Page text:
Moreover, containing the pandemic itself will likely require better and more innovative uses of our collective data, all of which is generated online. Home offices, home schooling, and home life increasingly depend on our ability to use the Internet. Protecting cyberspace is therefore an increasingly urgent task, not least because it is facing a 'pandemic' of its own.
Since early March, there has been an unprecedented global increase in malicious cyber activity. Phishing attacks seeking to steal money or secrets from home-office workers have more than doubled compared to last year, and in some places they are up sixfold. There have also been a number of attempted cyberattacks on critical infrastructure, including airports, power grids, ports, and water and sewage facilities. Even hospitals treating Covid-19 patients have been targeted, and the World Health Organization itself has reported a five-fold increase in attacks on its networks.
In a recent communiqué to a United Nations working group on cyber issues, the Dutch government spoke for many when it said it was 'appalled' by this belligerent behaviour, much of which is directed, supported, or at least tolerated by only a few governments, with Russia and China being the most reported examples. Likewise, Josep Borrell, the EU's High Representative for Foreign Affairs and Security Policy, has condemned these attacks as 'unacceptable'. Issuing a thinly veiled threat of sanctions, he has called on all governments to abide by international law and existing political agreements governing cyberspace, the most pertinent of which involve so-called "norms of responsible state behaviour".
Despite all the current mayhem, cyberspace is not a lawless domain. Like the seas, outer space, and other shared domains, it is subject to international law. The question is how exactly international law should apply. Countries like Russia and China have long advocated a new treaty-based approach, whereas liberal democracies have, for the most part, insisted that the entire body of existing international law should be the point of departure.
Since 2010, the compromise between these two camps has been to establish certain norms of behaviour and rules of the road on how states should conduct themselves in cyberspace. These norms - which include an injunction against interfering with critical infrastructure in peacetime - have often been violated soon after having been agreed. Yet they represent the only international consensus on what constitutes responsible behaviour in cyberspace, which means they are the only standard by which the global community can call out malicious state activity.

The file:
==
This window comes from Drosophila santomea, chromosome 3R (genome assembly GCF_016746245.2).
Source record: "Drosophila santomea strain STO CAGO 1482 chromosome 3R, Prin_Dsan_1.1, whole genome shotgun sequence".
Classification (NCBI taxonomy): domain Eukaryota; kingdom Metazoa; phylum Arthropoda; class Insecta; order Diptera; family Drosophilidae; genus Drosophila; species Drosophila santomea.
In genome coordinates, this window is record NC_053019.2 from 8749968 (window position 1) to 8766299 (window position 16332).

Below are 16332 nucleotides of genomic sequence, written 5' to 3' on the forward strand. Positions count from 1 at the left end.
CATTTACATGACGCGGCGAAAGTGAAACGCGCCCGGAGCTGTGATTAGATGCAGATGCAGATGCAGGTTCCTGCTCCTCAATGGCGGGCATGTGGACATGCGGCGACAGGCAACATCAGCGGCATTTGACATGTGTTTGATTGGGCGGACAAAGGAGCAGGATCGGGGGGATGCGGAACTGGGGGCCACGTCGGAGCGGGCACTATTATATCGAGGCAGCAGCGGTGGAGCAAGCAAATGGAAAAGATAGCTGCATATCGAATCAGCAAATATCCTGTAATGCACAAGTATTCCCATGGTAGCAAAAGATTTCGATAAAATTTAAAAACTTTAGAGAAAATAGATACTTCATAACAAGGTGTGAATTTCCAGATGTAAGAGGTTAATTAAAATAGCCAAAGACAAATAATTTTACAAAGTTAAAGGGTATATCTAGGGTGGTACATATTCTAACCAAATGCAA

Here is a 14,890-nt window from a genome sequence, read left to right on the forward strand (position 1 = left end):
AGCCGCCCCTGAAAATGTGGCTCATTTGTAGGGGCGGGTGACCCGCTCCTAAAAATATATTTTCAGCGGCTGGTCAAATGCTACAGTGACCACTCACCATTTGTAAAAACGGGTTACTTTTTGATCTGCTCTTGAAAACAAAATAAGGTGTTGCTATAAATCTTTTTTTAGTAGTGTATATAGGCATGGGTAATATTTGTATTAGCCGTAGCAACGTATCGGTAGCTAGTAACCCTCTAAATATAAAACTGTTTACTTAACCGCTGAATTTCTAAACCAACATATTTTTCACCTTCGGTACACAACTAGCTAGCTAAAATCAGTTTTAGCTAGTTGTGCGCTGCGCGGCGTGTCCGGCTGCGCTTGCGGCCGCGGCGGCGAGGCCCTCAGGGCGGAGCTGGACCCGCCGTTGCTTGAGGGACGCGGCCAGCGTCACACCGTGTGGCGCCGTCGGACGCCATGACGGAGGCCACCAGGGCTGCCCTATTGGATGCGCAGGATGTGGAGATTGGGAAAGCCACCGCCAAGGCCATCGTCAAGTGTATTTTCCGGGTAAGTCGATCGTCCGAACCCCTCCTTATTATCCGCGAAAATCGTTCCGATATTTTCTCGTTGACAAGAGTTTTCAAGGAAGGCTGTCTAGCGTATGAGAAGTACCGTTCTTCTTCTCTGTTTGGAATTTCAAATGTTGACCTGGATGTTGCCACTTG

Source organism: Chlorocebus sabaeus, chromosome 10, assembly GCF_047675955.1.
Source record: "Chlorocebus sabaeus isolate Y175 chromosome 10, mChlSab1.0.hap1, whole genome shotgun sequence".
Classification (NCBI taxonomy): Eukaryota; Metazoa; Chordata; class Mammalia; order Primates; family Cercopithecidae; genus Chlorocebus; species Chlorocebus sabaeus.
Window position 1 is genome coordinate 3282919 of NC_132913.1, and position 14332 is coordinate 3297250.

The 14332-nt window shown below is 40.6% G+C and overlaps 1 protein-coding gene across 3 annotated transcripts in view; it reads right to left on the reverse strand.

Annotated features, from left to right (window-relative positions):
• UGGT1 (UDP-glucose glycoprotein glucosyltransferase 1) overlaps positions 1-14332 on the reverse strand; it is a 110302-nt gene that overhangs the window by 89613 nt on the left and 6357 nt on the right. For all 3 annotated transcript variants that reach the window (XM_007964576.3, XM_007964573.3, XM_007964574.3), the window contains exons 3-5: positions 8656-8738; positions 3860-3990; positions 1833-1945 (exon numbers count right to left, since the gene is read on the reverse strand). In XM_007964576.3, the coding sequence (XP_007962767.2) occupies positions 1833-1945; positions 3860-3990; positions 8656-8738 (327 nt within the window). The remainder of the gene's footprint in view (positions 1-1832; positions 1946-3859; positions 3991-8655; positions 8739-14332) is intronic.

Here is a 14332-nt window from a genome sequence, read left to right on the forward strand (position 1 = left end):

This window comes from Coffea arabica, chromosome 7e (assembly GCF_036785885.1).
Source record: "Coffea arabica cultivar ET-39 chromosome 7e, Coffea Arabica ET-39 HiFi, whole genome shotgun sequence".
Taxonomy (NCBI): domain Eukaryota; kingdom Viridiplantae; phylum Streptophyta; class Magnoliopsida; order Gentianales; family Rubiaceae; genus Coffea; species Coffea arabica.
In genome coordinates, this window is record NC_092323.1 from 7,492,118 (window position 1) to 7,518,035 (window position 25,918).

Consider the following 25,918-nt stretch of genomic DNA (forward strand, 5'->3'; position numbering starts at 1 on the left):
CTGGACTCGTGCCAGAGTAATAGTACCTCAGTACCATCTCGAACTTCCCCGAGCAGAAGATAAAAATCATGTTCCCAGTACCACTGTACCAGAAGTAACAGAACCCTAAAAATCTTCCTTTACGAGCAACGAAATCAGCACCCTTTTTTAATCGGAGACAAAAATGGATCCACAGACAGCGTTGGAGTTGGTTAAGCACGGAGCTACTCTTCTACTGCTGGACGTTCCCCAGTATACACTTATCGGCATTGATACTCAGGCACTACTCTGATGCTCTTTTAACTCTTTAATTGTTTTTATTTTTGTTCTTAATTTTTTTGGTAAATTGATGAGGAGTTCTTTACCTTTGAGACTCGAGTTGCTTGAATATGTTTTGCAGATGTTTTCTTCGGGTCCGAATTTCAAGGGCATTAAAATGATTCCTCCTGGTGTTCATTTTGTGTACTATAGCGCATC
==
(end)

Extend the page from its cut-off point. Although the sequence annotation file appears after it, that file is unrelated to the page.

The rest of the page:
In these uncertain times, we clearly need more standards of this kind. Academic research has shown that while it can take years for agreed norms to be routinely upheld, new norms can help reinforce existing ones.
Fortunately, there are already two negotiation tracks within the UN dedicated to debating and finalising new norms for cyberspace. Both the Open-Ended Working Group and the Group of Governmental Experts are now considering several proposed norms that originated from the Global Commission on the Stability of Cyberspace, which we lead. One of the most prominent is also the most urgent: a prohibition on attacking the basic "public core" infrastructure of cyberspace, including the equipment, organisations, and processes that provide for a globally accessible, properly functioning Internet.
As the international community struggles to come together to fight Covid-19, political leaders and publics must recognise that the Internet has become the manifestation of our connectedness. It is what unites us as a global community, and it is the medium on which our economic, civic, and family lives all now depend.
We therefore call on all governments to adopt the norm against attacking "public core infrastructure," not only to protect this essential global domain, but also to signal a clear commitment to our shared human future. As our dependence on digital technologies deepens, success or failure in protecting the Internet - a true global public good - will determine not only how fast and effectively we can contain the pandemic, but also what kind of world we will live in afterwards.
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